It certainly is no secret that most bank and credit union marketers regularly review site statistics to measure how effective their web sites are. A strong statistics system will record how many unique visitors are on your site, which pages are viewed, how long a visitor stays on your site and even from which link a user found your site. There is no doubt that this information is valuable; however, it isn't enough to truly capitalize on the power of your web site.
While statistics are fantastic, they fail to provide you with the information necessary to establish a relationship with your site visitors. Statistics, for the most part, are anonymous, displaying only numbers and graphs to represent the visitors on your site. In order to successfully build a relationship, and later trust, with your site visitors, you need to know more. You need to know who is on your web site, what they were looking for or how to contact them in the future.
Personal information about your visitors is the most valuable data you can gather. With this information, you can customize your site to deliver a more personalized experience to each of your visitors. This will help to build a relationship between you and your visitors, allowing you to more successfully market your products to them. To obtain this information, you must ask for it. However, simply providing a "contact us" form and asking for personal information from your visitors often isn't good enough.
Most Internet savvy visitors to your site are reluctant to provide their personal contact information. Internet users expect that, by providing their email address, you will fill their Inbox with meaningless junk mail aimed at selling them products they are not interested in. To ease this fear, some sites now display an option for users to "opt out" of unsolicited email marketing campaigns. This is a great idea, but is still not incentive for your visitors to sacrifice their anonymity and share a little about themselves. So how do you provide this incentive?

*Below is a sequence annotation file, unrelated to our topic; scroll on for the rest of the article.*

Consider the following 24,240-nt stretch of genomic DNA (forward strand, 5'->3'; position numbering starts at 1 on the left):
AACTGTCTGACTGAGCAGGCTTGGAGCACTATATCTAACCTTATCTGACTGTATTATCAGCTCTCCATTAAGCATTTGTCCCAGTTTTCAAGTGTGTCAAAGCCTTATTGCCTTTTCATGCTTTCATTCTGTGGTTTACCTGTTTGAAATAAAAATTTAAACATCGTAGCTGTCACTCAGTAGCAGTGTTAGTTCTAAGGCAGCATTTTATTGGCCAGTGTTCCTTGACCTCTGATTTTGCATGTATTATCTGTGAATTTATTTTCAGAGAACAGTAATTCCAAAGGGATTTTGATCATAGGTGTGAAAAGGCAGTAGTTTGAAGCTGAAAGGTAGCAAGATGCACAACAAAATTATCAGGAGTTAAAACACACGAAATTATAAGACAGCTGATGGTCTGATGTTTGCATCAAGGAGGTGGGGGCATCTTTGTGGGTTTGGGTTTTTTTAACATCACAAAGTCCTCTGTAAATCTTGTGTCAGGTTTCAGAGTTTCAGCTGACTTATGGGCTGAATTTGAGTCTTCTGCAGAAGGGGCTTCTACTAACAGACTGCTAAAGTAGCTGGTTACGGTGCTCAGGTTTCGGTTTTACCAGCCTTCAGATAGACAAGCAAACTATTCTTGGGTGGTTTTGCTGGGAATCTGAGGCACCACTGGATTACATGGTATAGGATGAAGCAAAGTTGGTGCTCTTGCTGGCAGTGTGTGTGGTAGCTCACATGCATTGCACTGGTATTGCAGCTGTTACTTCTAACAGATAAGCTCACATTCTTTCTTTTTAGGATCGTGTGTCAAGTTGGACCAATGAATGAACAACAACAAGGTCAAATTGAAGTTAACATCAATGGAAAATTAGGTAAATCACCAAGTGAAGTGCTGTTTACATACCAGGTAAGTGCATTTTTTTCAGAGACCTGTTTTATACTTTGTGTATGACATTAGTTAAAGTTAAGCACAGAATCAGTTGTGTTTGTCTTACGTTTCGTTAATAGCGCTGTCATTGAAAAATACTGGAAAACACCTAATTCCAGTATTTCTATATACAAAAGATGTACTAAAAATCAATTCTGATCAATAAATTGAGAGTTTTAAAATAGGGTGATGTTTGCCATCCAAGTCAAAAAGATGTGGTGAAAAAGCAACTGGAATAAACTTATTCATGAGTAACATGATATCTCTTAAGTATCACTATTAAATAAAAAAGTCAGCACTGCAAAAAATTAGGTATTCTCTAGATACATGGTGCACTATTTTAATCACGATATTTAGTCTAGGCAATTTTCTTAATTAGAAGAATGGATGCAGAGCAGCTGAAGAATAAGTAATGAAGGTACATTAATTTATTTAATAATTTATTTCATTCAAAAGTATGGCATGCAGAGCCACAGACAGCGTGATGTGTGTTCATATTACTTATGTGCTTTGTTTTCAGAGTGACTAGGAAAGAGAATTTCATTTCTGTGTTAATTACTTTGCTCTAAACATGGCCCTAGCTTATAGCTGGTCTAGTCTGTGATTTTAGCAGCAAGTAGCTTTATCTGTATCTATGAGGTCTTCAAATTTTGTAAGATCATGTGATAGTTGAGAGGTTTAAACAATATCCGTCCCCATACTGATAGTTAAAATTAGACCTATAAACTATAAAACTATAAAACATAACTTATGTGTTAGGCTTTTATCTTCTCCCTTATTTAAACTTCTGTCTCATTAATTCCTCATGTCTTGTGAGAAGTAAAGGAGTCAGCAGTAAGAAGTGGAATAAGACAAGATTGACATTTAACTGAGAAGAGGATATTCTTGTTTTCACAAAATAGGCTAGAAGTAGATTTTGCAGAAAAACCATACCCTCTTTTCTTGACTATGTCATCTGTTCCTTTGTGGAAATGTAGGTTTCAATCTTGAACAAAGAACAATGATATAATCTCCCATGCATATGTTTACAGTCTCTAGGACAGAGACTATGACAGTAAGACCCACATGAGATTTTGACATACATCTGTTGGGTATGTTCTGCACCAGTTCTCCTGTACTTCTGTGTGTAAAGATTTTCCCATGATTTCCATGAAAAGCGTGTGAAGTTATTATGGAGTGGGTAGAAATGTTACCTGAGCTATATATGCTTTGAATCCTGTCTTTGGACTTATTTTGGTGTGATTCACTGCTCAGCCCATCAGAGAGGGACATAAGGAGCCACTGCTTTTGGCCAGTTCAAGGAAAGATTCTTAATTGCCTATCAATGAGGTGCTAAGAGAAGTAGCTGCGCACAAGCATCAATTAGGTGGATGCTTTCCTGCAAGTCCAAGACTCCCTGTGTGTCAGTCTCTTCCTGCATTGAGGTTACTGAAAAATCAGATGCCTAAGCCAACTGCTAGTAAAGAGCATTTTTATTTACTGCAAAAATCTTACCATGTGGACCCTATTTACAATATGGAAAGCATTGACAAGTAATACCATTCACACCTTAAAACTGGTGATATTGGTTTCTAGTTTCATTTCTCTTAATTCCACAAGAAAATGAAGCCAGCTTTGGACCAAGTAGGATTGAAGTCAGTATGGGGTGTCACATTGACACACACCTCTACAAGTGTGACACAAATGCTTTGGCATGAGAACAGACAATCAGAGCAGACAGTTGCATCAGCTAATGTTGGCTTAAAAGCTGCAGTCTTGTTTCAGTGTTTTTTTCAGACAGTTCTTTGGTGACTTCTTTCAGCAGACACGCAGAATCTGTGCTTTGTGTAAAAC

You must answer the basic question, "What's in it for me?" The information that your visitors are providing you is valuable, so offer them something in return for it. Perhaps you'll offer a chance to win a valuable prize, allow them to subscribe to a useful newsletter or give away a free t-shirt. Whatever incentive you offer, it should appeal to your average site visitor. This will provide an answer to the basic question, thereby encouraging your visitors to tell you who they are, what they like and how to reach them in the future.
Once you know who your users are and how to contact them, you can begin to develop your site around these visitors. To collect even more detailed information to further customize your site, offer more valuable incentives. If you properly protect the information you collect (see MemberProtect) and use it to personalize your marketing efforts, you will build trust and add value to your relationship with your site visitors. Before you know it, your visitors will become customers.